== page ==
What about when you hear a live band, or soloist perform so wonderfully, with incredible expression that you are in awe of their skill. How about when you hear a talk, either at a conference, or possibly at church, when you laughed and smiled nearly as much as you nodded and agreed with everything they said.
Whether what they said was profound or light-hearted, you were entertained, and chances are you can probably remember what they said too. In my continual thinking about how I can teach children, I learn that often the same ideas can be applied to adult education though we simply forget, or settle with our first idea of presentation style, namely, talking.
Recently I came across a book by Tammy Tolman titled Piece by Piece. It is a good children's ministry resource for those looking at building a framework for a church based children's ministry.
Towards the end of her book Tolman borrows a term from Leonard Sweet about how we are to teach children. This term was to 'edu-tain' and be 'edu-tainment'. It's a term that describes the need to not only keep children's interest, but possibly entertain them as they learn.
Now there is an obvious danger here, that we may breed a generation that only learns while it is fun or exciting, and thus accidently bypass the love of learning. The age of discovery is somewhat behind us, as children, teenagers and adults alike can find practically any information they want from the likes of YouTube and Wikipedia.
Helicopter of learning
I read a writer on a popular website the other day saying with a degree of certainty that he has learned more from YouTube than he ever did at high school. Obviously there is a sense of hyperbole here, but I can confess, when I am thinking of basic practical skills I have occasionally turned to YouTube to find such information.
Anything from 'How to play a C chord', or 'how much paint do I need on my brush' or most recently and somewhat embarrassingly, 'how much water do I need with rice' (no jokes, there are a more than a few 'how to cook rice' videos on YouTube).
In a world where 6 month old children are using ipads, where primary school children are learning multi-media skills, and high school students are writing their mobile phone games, it should not be surprising to hear a concept that suggests that simply telling children isn't enough… This hardly a new concept!
It was in the 1970'sthat the idea first came out, that people learn in different ways: the idea of individual learning styles. So, when we teach, when we share, when we preach, there is a need to be interesting, engaging, on one level, entertaining. Some of that can be understood best as learning styles. There are many and varied ideas around learning styles . For the sake of brevity, I will mention one of the more well-known theories on learning styles, the three styles of learning: visual, kinaesthetic, and auditory.
We will catch more people's attention when we best cater to their learning style. For visual learners, it seems obvious to say, visual aids are your friend. This does not mean you simply add pictures. You need to think strategically about how you can use visuals that best support your main point or idea. This could be on the projector or on a handout, or maybe even a prop that best helps the presentation. If you have a main point, have it on the screen or written on a sheet in your audience's hand.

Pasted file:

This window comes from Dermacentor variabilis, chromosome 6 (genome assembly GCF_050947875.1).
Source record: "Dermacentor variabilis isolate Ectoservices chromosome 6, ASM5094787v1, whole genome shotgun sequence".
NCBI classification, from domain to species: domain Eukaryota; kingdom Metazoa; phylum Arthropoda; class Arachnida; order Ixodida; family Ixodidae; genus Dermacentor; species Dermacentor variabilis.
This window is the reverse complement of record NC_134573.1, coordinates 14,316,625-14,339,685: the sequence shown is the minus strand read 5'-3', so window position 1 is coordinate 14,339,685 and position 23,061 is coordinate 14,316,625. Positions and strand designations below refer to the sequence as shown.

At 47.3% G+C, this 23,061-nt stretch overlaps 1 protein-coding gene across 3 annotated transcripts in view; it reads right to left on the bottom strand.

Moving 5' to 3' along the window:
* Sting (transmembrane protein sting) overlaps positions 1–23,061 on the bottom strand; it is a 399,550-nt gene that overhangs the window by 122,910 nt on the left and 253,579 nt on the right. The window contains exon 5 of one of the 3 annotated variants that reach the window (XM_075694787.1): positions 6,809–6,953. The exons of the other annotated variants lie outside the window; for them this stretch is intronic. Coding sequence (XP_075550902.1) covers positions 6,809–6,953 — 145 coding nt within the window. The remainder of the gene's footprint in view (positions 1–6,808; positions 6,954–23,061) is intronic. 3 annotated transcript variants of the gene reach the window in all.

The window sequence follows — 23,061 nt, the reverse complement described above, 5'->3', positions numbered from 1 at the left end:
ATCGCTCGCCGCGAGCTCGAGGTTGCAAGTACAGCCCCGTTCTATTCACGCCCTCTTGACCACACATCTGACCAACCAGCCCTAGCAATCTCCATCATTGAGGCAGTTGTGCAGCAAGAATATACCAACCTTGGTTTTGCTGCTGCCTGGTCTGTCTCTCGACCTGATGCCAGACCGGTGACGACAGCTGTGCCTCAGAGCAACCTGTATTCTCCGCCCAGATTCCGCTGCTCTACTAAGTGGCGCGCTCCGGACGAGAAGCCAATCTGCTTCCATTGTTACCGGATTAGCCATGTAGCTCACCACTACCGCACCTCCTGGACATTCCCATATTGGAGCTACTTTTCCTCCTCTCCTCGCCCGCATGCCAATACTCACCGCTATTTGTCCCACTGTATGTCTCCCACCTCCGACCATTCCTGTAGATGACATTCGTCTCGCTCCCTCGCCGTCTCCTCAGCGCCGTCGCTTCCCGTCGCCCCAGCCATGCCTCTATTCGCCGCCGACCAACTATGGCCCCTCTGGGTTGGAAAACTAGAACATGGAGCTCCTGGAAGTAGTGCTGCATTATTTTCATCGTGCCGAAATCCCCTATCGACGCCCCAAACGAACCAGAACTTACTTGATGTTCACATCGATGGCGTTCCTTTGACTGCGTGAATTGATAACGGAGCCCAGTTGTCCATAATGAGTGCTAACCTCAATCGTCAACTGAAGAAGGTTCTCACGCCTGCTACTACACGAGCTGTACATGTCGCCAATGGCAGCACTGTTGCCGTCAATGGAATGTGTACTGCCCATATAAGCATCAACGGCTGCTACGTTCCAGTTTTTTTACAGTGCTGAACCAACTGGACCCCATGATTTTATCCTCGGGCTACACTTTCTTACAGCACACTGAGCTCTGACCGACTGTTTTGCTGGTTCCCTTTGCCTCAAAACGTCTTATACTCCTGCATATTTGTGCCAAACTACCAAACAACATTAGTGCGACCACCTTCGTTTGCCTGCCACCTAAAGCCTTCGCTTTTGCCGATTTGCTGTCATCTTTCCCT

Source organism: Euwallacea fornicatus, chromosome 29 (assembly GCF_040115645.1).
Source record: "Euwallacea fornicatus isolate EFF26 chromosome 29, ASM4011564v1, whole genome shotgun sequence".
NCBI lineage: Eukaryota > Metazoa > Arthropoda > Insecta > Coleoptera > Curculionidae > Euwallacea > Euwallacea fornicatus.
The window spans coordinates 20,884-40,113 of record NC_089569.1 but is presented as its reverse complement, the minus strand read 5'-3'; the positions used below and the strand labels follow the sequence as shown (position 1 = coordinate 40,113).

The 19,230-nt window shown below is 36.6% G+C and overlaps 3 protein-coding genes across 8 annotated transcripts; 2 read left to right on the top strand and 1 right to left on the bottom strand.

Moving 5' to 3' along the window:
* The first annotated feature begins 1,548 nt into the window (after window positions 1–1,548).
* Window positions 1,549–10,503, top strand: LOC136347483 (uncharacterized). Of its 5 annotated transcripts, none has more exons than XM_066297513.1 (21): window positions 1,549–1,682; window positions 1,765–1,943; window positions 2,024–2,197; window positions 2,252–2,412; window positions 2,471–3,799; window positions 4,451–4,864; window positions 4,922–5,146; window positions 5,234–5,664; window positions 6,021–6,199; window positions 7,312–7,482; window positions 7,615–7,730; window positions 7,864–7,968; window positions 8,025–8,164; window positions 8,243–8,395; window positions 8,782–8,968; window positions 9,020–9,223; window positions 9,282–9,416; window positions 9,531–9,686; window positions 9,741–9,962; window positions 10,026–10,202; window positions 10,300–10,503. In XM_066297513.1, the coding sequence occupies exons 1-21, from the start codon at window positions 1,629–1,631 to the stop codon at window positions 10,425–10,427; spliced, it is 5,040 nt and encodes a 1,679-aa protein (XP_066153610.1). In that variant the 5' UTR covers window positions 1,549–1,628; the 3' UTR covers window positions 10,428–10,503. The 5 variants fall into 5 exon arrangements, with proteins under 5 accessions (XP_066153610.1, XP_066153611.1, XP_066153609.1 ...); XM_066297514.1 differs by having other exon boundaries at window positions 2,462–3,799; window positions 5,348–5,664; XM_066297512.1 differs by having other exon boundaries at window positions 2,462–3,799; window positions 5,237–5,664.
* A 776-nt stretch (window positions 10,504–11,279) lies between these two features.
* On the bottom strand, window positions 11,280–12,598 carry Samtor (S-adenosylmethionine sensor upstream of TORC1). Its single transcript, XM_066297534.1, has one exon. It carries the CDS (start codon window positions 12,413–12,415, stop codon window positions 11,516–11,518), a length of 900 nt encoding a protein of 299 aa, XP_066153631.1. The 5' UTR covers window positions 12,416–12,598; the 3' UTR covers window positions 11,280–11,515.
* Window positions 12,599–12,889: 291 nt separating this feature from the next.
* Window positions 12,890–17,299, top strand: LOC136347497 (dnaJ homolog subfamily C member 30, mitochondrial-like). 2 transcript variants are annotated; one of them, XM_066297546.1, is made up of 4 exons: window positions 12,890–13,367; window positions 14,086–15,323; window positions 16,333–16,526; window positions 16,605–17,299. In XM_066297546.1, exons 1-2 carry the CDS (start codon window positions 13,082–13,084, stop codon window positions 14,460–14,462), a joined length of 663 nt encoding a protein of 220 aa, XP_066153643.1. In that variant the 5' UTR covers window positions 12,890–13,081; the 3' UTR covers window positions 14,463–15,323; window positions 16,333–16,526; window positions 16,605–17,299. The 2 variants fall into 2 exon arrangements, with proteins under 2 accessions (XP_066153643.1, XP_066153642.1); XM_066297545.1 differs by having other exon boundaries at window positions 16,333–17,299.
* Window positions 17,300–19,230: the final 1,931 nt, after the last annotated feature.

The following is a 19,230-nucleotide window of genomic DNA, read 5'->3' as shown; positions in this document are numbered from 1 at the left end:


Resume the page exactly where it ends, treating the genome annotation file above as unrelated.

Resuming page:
Auditory learners love ideas of rhythm, repetition, music. Anything to do with sound is a winner. If you are teaching a bible verse, and you know your students of any age are auditory learners, and then have them sing the verse, repeat the verse, or beat it out as a rhythm.
Kinaesthetic learners take more creativity than the other two. They need to move or use their hands to best remember the main idea. Have an object they can manipulate, such as play doh or clay. Gestures work well, movements are also good. They need to move, touch, or even sculpt your main idea.
It is always wonderful to see the children and adults remake a scene using all sorts of materials. It is also a great chance to create discussion, as they use their hands.
The main idea
Learning styles are a great tool, and should be considered whenever we give any kind of presentation. But with these learning styles comes a warning. Make sure these learning styles back up your main idea, and doesn't over take it! We want the audience to remember the main idea, not just the activity that they did.
Now here is the kicker. As we get older, our learning style does not change. The more you think about learning styles (and there is lots of reading you can do on it) the more your audience will remember what you have taught them. Use visuals well, not just pictures, but rather, memory cues. Have your audience use their hands, have them move, ask them to use gestures to help remember your main point. Finally, use repetition, music, or rhythm.
These are not ideas for children, but rather for learning. These will not only keep your presentation engaging, but it will also edu-tain all those who listen. Learning styles should not be forgotten as we get older, but rather a tool to be used to help engage our audience of all ages.
Stephen Urmston is based in Melbourne and is completing a Masters of Divinity at Ridley Melbourne. He has a Bachelor of Arts in Drama and Music and has been involved in children's ministry since 1999. He adores music, puppets and movies, and is currently an associate children's and family minister at St Jude's Anglican Church, Carlton in Melbourne.
Stephen Urmston's articles may be viewed at www.pressserviceinternational.org/stephen-urmston.html